After finding that McNair’s show-cause order “not only restricted, but was intended to restrict, McNair from securing unrestricted employment at any NCAA school” during the term of the sanction and that the penalty was “in essence equivalent to a college coaching career-termination,” Shaller’s tentative decision answered three questions:

1) Does McNair’s claim present a controversy sufficiently ripe to present an actual controversy pursuant to CCP § 1060?

In disposing of this procedural issue, Shaller determined whether McNair’s request for declaratory relief was “ripe” and, if so, “whether the actual controversy merits declaratory relief as necessary and proper[.]” Shaller found in the affirmative, ruling that McNair’s only redress for the “restraint on [his] ability to be employed by another NCAA school” was through declaratory relief. Unless that cause of action is fully adjudicated, Shaller reasoned, the “stigmatizing effect” of the NCAA’s penalties will linger and McNair’s coaching prospects will continue to be hindered.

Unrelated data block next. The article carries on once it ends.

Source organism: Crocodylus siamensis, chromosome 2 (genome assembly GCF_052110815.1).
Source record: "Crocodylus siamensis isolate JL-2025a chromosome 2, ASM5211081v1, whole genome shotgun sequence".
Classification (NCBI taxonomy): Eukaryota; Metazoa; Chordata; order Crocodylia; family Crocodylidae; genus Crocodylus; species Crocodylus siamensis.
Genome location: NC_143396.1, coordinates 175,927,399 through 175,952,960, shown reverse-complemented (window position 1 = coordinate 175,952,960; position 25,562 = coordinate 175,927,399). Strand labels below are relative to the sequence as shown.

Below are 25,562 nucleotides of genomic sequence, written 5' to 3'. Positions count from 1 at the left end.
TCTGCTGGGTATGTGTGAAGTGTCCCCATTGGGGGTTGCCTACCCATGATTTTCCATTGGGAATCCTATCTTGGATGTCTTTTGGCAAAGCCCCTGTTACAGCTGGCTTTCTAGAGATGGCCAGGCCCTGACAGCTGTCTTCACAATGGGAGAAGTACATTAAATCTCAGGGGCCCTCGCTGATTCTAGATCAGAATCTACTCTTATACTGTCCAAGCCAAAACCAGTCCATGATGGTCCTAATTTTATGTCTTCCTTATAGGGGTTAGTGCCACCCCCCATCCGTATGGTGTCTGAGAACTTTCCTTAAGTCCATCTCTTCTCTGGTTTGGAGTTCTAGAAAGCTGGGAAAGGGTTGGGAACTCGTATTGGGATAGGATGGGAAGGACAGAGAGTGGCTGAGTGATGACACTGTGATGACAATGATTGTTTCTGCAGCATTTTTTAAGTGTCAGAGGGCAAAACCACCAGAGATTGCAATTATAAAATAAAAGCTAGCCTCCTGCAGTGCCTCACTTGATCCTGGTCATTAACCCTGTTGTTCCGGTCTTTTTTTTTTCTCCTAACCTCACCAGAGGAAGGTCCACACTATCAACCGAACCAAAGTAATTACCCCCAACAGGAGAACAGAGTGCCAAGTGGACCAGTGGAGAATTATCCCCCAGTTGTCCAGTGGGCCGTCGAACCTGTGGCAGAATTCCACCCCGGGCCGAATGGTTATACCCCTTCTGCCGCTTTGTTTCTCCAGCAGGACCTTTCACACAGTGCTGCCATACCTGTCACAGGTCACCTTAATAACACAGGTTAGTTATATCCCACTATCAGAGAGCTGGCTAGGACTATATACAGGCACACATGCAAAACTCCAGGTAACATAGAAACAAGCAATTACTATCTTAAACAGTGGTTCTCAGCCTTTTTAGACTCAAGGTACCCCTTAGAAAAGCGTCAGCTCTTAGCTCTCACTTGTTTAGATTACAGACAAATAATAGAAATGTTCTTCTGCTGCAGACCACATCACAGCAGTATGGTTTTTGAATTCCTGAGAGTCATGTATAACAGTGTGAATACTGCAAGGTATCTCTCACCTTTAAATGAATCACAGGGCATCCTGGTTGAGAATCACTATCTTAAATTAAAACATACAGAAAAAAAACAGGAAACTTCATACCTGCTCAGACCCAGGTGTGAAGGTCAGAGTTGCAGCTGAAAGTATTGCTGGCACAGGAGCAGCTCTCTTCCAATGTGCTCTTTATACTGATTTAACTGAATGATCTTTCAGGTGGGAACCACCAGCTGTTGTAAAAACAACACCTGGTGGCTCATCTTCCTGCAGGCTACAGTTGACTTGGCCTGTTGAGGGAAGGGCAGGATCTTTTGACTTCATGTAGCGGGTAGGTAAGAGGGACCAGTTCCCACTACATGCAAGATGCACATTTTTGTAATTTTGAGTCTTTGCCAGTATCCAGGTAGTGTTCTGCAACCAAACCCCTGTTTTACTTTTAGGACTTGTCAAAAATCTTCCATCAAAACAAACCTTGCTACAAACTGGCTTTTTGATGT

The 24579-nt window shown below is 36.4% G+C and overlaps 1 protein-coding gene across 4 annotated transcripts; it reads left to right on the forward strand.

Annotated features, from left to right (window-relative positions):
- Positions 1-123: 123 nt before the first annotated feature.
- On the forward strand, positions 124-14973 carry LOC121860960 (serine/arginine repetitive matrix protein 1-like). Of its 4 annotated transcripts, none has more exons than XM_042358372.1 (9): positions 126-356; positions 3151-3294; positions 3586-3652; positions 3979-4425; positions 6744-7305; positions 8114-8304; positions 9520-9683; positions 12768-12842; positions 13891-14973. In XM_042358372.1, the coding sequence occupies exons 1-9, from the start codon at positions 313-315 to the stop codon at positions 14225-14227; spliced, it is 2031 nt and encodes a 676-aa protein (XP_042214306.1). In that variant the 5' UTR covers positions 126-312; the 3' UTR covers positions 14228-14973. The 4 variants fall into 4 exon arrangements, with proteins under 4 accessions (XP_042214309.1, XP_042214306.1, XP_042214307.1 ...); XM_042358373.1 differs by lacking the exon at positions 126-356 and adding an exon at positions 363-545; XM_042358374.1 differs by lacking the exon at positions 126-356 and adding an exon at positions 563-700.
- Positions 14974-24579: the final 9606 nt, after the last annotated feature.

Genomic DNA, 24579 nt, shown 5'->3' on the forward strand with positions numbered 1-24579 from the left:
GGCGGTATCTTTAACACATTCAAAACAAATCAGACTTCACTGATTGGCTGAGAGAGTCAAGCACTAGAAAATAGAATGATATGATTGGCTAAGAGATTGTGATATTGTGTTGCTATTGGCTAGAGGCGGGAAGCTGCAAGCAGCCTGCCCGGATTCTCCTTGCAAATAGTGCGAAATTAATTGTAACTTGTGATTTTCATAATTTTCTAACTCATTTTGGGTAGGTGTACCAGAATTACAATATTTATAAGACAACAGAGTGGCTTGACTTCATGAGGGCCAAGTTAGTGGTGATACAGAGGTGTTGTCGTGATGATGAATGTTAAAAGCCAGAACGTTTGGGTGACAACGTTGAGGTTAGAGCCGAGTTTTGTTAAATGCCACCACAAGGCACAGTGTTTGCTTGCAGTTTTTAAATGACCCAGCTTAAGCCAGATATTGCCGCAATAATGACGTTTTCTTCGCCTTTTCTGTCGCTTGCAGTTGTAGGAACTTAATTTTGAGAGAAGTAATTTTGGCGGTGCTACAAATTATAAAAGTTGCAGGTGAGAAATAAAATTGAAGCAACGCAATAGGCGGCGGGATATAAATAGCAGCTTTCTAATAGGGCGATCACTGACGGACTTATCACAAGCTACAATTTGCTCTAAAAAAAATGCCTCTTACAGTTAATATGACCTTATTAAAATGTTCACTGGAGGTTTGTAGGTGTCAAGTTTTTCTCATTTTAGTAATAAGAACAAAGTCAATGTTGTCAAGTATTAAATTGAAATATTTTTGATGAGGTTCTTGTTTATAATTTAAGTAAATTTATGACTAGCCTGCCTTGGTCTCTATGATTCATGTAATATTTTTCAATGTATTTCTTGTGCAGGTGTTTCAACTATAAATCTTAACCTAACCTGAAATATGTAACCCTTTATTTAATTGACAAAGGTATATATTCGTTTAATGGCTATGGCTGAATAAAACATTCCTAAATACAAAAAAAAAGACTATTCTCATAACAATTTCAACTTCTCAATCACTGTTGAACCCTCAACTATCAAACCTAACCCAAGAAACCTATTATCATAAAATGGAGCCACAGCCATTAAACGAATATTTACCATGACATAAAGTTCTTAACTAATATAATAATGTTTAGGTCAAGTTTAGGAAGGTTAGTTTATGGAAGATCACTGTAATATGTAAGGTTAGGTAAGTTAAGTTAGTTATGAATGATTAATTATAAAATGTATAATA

2) Is declaratory relief necessary and proper under all the circumstances?

Shaller again finds for McNair, mainly on public policy grounds. §16600, Shaller writes, evinces California’s overall objective of reducing restrictions on “employee mobility” and enabling workers to “pursue any lawful employment and enterprise of their choice.” McNair’s show-cause order, which effectively ended his college coaching career and, as Shaller notes, restrained other schools’ right to hire him, was clearly in conflict with §16600’s intent. Shaller again emphasized that declaratory relief is necessary because no other cause of action can remedy the harm done to McNair’s career.

3) Does §16600 apply to McNair?